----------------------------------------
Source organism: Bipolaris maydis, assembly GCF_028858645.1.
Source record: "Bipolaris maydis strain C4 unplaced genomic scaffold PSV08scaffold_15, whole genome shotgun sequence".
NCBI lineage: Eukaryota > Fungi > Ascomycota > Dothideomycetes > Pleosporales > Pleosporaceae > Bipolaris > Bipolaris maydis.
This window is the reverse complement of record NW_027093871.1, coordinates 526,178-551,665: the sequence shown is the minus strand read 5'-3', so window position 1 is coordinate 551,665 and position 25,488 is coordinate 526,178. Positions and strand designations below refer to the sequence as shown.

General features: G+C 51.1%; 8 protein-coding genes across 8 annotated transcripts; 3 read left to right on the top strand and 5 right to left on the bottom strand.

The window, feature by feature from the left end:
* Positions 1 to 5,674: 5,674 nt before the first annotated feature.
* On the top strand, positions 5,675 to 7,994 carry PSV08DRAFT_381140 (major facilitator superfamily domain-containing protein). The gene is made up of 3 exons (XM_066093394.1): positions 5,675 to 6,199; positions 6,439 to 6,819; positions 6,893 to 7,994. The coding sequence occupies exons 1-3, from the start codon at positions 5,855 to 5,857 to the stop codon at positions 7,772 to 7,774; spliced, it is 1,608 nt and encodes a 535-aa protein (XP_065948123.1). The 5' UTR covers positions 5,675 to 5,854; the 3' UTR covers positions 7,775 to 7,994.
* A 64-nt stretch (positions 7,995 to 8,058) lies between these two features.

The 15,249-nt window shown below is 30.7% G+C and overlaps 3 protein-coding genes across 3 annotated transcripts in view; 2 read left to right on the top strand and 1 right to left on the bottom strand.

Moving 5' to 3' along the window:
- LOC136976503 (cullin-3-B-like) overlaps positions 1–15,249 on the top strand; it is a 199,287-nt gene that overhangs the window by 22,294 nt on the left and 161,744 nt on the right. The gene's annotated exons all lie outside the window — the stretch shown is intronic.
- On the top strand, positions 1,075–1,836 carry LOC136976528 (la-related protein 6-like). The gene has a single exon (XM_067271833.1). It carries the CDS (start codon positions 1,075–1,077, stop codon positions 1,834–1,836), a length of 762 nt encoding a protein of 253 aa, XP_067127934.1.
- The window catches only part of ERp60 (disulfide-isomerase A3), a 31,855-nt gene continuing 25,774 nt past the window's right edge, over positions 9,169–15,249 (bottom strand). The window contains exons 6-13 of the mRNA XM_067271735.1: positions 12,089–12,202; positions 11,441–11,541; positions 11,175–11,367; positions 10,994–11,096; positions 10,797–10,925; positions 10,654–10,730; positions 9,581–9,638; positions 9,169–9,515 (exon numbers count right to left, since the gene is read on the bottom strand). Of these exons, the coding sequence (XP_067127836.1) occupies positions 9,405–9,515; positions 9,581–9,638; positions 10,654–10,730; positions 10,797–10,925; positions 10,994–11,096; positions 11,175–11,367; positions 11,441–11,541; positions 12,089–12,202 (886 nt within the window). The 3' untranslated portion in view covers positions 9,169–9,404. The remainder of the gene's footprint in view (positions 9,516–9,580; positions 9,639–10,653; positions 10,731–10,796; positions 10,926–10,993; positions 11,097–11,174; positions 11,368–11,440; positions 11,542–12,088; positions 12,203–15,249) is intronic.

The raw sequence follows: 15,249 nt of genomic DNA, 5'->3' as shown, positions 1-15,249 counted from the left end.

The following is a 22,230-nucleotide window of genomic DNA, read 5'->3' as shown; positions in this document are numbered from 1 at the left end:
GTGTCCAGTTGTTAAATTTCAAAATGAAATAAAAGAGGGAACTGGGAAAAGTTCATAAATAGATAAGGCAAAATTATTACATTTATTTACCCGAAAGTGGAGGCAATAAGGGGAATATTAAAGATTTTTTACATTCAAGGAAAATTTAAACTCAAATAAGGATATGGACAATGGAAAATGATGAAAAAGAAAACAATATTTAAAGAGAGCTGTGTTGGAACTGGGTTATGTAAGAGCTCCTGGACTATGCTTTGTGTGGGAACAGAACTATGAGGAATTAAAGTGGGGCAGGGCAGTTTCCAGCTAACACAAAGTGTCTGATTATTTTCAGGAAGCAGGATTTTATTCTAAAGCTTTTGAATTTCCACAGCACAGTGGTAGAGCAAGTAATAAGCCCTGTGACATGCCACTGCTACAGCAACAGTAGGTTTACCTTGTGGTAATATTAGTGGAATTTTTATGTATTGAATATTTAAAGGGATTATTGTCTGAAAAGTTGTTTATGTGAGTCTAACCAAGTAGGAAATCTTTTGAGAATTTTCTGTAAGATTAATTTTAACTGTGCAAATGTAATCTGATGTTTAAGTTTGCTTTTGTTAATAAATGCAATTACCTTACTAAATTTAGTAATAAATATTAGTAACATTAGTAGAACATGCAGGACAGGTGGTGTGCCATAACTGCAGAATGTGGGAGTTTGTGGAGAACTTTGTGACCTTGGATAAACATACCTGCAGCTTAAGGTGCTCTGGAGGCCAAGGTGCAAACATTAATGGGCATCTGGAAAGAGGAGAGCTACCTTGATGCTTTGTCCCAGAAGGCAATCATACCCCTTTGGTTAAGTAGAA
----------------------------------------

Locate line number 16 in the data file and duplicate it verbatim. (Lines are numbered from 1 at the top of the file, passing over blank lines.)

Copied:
The following is a 22,230-nucleotide window of genomic DNA, read 5'->3' as shown; positions in this document are numbered from 1 at the left end: